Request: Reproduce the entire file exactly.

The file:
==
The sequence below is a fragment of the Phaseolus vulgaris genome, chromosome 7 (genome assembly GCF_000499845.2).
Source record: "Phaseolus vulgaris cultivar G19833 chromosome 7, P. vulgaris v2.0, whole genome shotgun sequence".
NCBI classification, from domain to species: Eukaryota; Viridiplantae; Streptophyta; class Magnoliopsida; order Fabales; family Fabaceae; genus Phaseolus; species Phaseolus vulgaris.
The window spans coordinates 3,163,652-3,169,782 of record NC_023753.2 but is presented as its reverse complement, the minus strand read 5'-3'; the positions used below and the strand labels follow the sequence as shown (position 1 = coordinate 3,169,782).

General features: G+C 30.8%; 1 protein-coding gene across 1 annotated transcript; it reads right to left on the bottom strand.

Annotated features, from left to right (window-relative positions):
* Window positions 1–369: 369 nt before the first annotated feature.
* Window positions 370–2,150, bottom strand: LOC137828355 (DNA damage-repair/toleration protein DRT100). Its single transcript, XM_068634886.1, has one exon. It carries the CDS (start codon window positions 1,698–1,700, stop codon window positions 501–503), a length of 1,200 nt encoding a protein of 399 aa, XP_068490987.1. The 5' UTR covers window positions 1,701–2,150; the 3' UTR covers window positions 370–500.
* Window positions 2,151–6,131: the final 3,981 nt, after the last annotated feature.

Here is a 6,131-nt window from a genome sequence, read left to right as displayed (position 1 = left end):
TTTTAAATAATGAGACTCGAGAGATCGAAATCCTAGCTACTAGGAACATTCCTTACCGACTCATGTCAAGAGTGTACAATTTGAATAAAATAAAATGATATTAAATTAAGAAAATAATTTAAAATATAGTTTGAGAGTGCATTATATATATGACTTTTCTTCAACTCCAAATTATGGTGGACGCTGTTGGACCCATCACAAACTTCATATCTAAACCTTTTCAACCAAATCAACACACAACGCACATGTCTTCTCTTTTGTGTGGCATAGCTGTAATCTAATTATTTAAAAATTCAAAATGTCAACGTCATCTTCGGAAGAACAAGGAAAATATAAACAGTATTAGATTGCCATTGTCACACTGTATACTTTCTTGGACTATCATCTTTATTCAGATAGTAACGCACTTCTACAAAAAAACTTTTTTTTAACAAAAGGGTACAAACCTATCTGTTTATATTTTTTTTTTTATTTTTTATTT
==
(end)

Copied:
The sequence below is a fragment of the Phaseolus vulgaris genome, chromosome 7 (genome assembly GCF_000499845.2).
Source record: "Phaseolus vulgaris cultivar G19833 chromosome 7, P. vulgaris v2.0, whole genome shotgun sequence".
NCBI classification, from domain to species: Eukaryota; Viridiplantae; Streptophyta; class Magnoliopsida; order Fabales; family Fabaceae; genus Phaseolus; species Phaseolus vulgaris.
The window spans coordinates 3,163,652-3,169,782 of record NC_023753.2 but is presented as its reverse complement, the minus strand read 5'-3'; the positions used below and the strand labels follow the sequence as shown (position 1 = coordinate 3,169,782).

General features: G+C 30.8%; 1 protein-coding gene across 1 annotated transcript; it reads right to left on the bottom strand.

Annotated features, from left to right (window-relative positions):
* Window positions 1–369: 369 nt before the first annotated feature.
* Window positions 370–2,150, bottom strand: LOC137828355 (DNA damage-repair/toleration protein DRT100). Its single transcript, XM_068634886.1, has one exon. It carries the CDS (start codon window positions 1,698–1,700, stop codon window positions 501–503), a length of 1,200 nt encoding a protein of 399 aa, XP_068490987.1. The 5' UTR covers window positions 1,701–2,150; the 3' UTR covers window positions 370–500.
* Window positions 2,151–6,131: the final 3,981 nt, after the last annotated feature.

Here is a 6,131-nt window from a genome sequence, read left to right as displayed (position 1 = left end):
TTTTAAATAATGAGACTCGAGAGATCGAAATCCTAGCTACTAGGAACATTCCTTACCGACTCATGTCAAGAGTGTACAATTTGAATAAAATAAAATGATATTAAATTAAGAAAATAATTTAAAATATAGTTTGAGAGTGCATTATATATATGACTTTTCTTCAACTCCAAATTATGGTGGACGCTGTTGGACCCATCACAAACTTCATATCTAAACCTTTTCAACCAAATCAACACACAACGCACATGTCTTCTCTTTTGTGTGGCATAGCTGTAATCTAATTATTTAAAAATTCAAAATGTCAACGTCATCTTCGGAAGAACAAGGAAAATATAAACAGTATTAGATTGCCATTGTCACACTGTATACTTTCTTGGACTATCATCTTTATTCAGATAGTAACGCACTTCTACAAAAAAACTTTTTTTTAACAAAAGGGTACAAACCTATCTGTTTATATTTTTTTTTTTATTTTTTATTT